The tent is one of many located in the Charahi Qambar (CQ) camp, on the western fringes of Kabul, where thousands of internally displaced persons (IDPs) like Tawoos are denied their rights and are continuously threatened with deportation.

“Ministers and other authorities came and went, pledging to help us with houses, but nothing has happened. We do not know where the government spends the national budget and foreign aid,” he said.

According to the Internal Monitoring Displacement Centre (IMDC), the CQ is one of 47 camps that house nearly 3 million IDPs, who had their lives upended either by natural disasters or a fresh bout of violence since the Taliban’s ouster in the US-led invasion in 2001.

The displacements were triggered by fighting and attacks involving the Taliban, government and US-led forces, Daesh and other nonstate armed groups.

“In the first half of 2020, there were 117,000 new displacements associated with conflict and violence and 30,000 as a result of disasters,” according to the IMDC.

The CQ camp is filled with refugees from Afghanistan’s south where, according to the United Nations, more than 5,000 families have fled the fighting between the Taliban insurgents and Afghan government forces, specifically in the Helmand province.

The conditions at these camps are deplorable, with IDPs residing in tents either donated by local or foreign relief agencies or in small mud houses built using their resources.

The tents are rotting. Their condition, residents say, gets worse in summer when heavy rain and snow weakens the fabric, resulting in gaping holes.

“Our tents become infested with mosquitoes in the summer heat and unbearably cold in winter times,” Rahmat Gul, another resident of the camp, said.

He laments about the lack of electricity and water supply and highlights the plight of thousands of children who have no access to education or, often, food.

There are other issues as well, Gul says, such as unemployment and poverty, forcing some men and women to beg to make ends meet.

The camp first attracted attention in 2012 after at least 15 IDP children froze to death due to the harsh winter conditions.

The displacements were the topic of discussion once again during a virtual donor conference in Geneva on Monday and Tuesday where ministers from nearly 70 countries and officials of humanitarian organisations spoke about funding cuts and tighter restrictions on vital aid for Afghanistan, marking further challenges for a nation that is preparing for an early withdrawal of US-led foreign troops and grappling with the COVID-19 crisis.

“We want the participants (in Geneva) to act with caution, take firm measures for accountability and transparency from our government. Otherwise we fear that just like in the past, much of the aid will be squandered either by foreign contractors or officials in our government,” Gul said.

Ahead of the conference which began on Monday, President Ashraf Ghani said he hoped for it to generate billions of dollars of aid.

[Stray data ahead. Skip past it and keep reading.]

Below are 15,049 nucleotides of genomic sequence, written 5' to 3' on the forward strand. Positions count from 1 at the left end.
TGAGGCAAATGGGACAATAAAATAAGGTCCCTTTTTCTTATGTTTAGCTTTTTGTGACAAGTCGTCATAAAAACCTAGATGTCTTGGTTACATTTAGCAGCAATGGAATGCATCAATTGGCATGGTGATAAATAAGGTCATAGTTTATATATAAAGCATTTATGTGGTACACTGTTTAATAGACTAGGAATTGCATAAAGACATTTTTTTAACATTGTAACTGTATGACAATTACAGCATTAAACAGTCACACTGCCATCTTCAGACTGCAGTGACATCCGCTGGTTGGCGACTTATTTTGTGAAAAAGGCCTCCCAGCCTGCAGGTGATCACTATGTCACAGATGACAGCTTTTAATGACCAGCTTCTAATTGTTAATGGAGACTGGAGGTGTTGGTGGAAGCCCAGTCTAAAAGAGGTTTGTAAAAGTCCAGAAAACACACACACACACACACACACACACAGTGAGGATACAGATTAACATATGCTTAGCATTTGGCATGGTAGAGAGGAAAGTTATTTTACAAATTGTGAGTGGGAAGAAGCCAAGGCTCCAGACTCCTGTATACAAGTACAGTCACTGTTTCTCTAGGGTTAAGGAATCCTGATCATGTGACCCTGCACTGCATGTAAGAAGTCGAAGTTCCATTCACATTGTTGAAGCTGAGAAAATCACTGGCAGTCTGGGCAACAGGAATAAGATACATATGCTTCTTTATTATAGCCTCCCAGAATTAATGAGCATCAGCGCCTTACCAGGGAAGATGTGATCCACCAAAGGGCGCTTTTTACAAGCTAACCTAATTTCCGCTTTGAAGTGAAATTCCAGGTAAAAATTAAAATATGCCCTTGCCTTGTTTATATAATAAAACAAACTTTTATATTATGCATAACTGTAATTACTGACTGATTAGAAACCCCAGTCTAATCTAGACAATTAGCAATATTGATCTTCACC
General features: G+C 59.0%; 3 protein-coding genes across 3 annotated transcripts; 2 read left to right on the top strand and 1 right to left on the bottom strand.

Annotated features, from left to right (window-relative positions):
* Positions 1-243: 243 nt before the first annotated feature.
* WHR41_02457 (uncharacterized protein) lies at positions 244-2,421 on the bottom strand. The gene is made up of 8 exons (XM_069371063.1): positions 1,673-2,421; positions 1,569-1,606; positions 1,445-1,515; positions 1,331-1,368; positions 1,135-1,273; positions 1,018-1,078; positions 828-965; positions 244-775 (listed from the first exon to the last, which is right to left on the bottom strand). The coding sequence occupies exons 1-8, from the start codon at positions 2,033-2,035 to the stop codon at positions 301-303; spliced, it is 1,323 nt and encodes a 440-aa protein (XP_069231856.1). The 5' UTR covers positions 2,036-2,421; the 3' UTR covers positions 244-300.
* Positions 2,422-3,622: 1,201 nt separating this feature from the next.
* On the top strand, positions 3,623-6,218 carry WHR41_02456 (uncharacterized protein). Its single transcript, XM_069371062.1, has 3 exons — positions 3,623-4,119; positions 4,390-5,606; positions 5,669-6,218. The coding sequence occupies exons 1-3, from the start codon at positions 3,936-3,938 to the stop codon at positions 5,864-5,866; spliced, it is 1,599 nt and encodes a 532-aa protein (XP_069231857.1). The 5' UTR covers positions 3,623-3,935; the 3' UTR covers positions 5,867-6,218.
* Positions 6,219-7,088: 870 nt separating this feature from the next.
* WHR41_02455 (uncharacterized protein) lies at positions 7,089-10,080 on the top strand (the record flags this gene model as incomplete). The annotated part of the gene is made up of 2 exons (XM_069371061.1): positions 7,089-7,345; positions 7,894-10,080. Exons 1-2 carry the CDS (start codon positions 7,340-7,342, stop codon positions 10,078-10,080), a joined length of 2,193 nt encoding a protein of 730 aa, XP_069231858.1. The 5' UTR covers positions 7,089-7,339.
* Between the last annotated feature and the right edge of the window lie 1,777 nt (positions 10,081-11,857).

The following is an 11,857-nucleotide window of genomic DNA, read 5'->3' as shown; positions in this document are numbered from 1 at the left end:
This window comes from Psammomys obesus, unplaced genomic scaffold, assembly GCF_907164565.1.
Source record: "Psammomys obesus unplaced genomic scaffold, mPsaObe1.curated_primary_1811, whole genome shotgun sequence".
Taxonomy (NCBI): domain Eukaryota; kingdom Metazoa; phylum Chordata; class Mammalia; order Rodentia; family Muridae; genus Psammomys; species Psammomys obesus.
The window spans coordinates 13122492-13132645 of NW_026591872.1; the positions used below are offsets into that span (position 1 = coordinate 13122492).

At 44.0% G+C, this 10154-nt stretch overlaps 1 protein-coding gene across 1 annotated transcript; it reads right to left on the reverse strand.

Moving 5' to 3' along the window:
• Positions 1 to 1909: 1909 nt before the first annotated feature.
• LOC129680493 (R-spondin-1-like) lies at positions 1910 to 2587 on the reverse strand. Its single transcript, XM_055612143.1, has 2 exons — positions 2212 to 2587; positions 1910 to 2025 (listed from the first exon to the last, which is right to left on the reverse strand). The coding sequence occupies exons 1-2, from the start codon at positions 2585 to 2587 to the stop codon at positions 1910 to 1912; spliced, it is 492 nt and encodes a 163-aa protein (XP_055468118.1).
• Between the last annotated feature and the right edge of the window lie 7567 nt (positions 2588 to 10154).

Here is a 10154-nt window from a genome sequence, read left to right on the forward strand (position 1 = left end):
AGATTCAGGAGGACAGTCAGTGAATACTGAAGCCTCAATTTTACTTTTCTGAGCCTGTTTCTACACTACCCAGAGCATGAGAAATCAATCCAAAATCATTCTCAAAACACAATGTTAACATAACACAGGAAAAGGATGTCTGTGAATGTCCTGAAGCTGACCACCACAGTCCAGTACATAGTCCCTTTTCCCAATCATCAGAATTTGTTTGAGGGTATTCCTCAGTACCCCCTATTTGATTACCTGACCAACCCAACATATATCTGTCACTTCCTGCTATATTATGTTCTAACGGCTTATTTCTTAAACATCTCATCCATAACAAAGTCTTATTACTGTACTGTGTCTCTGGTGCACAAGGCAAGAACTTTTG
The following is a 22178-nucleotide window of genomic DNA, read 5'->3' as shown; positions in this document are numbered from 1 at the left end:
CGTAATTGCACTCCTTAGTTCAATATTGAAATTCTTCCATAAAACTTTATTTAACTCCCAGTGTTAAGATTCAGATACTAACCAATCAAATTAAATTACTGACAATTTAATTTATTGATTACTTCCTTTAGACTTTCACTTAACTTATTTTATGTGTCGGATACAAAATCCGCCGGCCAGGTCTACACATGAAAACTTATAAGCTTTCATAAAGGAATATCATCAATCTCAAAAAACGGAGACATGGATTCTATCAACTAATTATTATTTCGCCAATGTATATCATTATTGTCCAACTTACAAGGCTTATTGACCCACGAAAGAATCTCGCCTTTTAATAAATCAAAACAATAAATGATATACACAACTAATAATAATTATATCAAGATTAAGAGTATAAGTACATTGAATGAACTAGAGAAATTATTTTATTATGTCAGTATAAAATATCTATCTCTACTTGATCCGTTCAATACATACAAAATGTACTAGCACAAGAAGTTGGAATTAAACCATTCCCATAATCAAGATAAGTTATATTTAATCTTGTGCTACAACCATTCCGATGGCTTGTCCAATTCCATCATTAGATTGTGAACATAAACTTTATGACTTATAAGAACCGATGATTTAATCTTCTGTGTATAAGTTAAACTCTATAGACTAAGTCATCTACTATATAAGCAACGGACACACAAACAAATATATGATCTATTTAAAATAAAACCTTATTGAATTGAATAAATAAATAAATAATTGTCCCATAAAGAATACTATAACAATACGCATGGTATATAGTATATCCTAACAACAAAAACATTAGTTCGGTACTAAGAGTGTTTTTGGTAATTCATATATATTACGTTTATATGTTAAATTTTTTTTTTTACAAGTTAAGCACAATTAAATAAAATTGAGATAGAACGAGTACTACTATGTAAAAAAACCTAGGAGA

“The outcome of this pledging conference will heavily influence the country’s future development and our path towards self-reliance and peace,” Ghani said during the weekend in Kabul.

It follows a similar event in Belgium in 2016 where donors pledged to extend $15 billion in aid to Afghanistan for the next five years.

However, finance ministry spokesman Shamrooz Khan Masjidi was unable to comment on how much of the pledged aid had been disbursed.

“We would like a major part of the aid to be channeled through government budgets,” he said.

He added that the focus of all future aid would be on building infrastructure, repatriation of refugees and aiding the war displaced.

“Kabul had fulfilled the benchmarks set by donors for the last conference with regards to combating corruption and was open for accountability for the cash it has spent,” he said.

The Geneva meeting comes amid a deadlock in the talks between the Afghan government and Taliban negotiators in Doha, Qatar, that have been going on since Sept. 12, as well as rising discontent with Ghani’s government at home and abroad due to soaring corruption, weak governance and the alleged squandering of state resources.

A recent report released by US watchdog SIGAR said: “The Afghan government makes paper reforms, such as drafting regulations or holding meetings, rather than concrete actions that would reduce corruption, such as arresting powerful actors.”

Following the SIGAR report and ahead of the Geneva conference, Ghani’s government ordered the formation of another commission to fight graft.

However, Sayed Ikram Afzali, executive director of Integrity Watch, said that the government had “no will for fighting corruption and resorts to symbolic works for drawing the attention at international conferences.”

A survey conducted by the Afghan Civil Society Forum on Sunday said that 90 percent of participants believed that “the government is corrupt.”

Afghanistan’s last permanent ambassador to the United Nations, Mahmoud Saikal, said on Monday: “In this time of high corruption, it is extremely important donors demand strong accountability from those who claim to represent our people.”

It’s a thought echoed by UN Commissioner for Refugees, Filippo Grandi. He also warned of “grave consequences” if the world turned away from Afghanistan.

“Failure on either account would see Afghanistan slide backwards with disastrous consequences, including further displacement, possibly on a larger scale…” he said in a statement on Sunday.